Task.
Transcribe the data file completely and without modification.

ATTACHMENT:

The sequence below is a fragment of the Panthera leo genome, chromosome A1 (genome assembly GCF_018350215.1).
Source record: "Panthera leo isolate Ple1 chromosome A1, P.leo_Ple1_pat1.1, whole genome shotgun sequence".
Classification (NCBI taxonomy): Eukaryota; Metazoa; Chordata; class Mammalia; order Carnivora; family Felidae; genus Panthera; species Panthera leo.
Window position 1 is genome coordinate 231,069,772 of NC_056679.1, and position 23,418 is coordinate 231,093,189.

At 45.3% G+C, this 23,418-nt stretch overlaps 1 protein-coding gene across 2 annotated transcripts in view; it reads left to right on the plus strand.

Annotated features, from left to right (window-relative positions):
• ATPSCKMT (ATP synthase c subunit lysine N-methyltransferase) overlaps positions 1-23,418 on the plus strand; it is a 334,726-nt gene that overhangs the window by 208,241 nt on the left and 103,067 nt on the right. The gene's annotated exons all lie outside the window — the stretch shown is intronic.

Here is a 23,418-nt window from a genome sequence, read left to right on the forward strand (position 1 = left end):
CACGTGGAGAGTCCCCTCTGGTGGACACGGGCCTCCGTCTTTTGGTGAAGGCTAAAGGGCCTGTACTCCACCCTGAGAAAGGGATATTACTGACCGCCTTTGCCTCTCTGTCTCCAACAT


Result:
The sequence below is a fragment of the Panthera leo genome, chromosome A1 (genome assembly GCF_018350215.1).
Source record: "Panthera leo isolate Ple1 chromosome A1, P.leo_Ple1_pat1.1, whole genome shotgun sequence".
Classification (NCBI taxonomy): Eukaryota; Metazoa; Chordata; class Mammalia; order Carnivora; family Felidae; genus Panthera; species Panthera leo.
Window position 1 is genome coordinate 231,069,772 of NC_056679.1, and position 23,418 is coordinate 231,093,189.

At 45.3% G+C, this 23,418-nt stretch overlaps 1 protein-coding gene across 2 annotated transcripts in view; it reads left to right on the plus strand.

Annotated features, from left to right (window-relative positions):
• ATPSCKMT (ATP synthase c subunit lysine N-methyltransferase) overlaps positions 1-23,418 on the plus strand; it is a 334,726-nt gene that overhangs the window by 208,241 nt on the left and 103,067 nt on the right. The gene's annotated exons all lie outside the window — the stretch shown is intronic.

Here is a 23,418-nt window from a genome sequence, read left to right on the forward strand (position 1 = left end):
CACGTGGAGAGTCCCCTCTGGTGGACACGGGCCTCCGTCTTTTGGTGAAGGCTAAAGGGCCTGTACTCCACCCTGAGAAAGGGATATTACTGACCGCCTTTGCCTCTCTGTCTCCAACAT